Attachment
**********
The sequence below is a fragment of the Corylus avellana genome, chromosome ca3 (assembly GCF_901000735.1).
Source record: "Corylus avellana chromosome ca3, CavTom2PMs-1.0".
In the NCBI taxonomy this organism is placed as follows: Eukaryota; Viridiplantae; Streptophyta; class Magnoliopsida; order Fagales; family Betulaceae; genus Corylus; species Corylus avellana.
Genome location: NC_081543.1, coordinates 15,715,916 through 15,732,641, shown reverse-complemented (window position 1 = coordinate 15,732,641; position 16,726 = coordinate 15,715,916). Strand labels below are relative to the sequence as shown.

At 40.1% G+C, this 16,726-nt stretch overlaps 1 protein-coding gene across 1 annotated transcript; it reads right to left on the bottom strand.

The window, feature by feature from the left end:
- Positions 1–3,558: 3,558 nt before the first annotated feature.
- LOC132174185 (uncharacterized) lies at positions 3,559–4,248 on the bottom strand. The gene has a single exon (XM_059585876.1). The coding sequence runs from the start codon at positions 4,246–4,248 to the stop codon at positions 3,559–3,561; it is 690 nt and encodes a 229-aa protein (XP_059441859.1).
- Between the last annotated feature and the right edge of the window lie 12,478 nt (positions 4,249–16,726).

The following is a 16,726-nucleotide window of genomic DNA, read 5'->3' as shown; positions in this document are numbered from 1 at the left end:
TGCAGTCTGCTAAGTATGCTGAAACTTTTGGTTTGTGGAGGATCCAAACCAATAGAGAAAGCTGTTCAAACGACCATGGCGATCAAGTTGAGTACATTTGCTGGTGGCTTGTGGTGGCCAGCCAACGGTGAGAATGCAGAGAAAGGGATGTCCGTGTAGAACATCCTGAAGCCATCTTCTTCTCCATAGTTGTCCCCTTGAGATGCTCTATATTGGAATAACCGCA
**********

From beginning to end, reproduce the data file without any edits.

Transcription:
The sequence below is a fragment of the Corylus avellana genome, chromosome ca3 (assembly GCF_901000735.1).
Source record: "Corylus avellana chromosome ca3, CavTom2PMs-1.0".
In the NCBI taxonomy this organism is placed as follows: Eukaryota; Viridiplantae; Streptophyta; class Magnoliopsida; order Fagales; family Betulaceae; genus Corylus; species Corylus avellana.
Genome location: NC_081543.1, coordinates 15,715,916 through 15,732,641, shown reverse-complemented (window position 1 = coordinate 15,732,641; position 16,726 = coordinate 15,715,916). Strand labels below are relative to the sequence as shown.

At 40.1% G+C, this 16,726-nt stretch overlaps 1 protein-coding gene across 1 annotated transcript; it reads right to left on the bottom strand.

The window, feature by feature from the left end:
- Positions 1–3,558: 3,558 nt before the first annotated feature.
- LOC132174185 (uncharacterized) lies at positions 3,559–4,248 on the bottom strand. The gene has a single exon (XM_059585876.1). The coding sequence runs from the start codon at positions 4,246–4,248 to the stop codon at positions 3,559–3,561; it is 690 nt and encodes a 229-aa protein (XP_059441859.1).
- Between the last annotated feature and the right edge of the window lie 12,478 nt (positions 4,249–16,726).

The following is a 16,726-nucleotide window of genomic DNA, read 5'->3' as shown; positions in this document are numbered from 1 at the left end:
TGCAGTCTGCTAAGTATGCTGAAACTTTTGGTTTGTGGAGGATCCAAACCAATAGAGAAAGCTGTTCAAACGACCATGGCGATCAAGTTGAGTACATTTGCTGGTGGCTTGTGGTGGCCAGCCAACGGTGAGAATGCAGAGAAAGGGATGTCCGTGTAGAACATCCTGAAGCCATCTTCTTCTCCATAGTTGTCCCCTTGAGATGCTCTATATTGGAATAACCGCA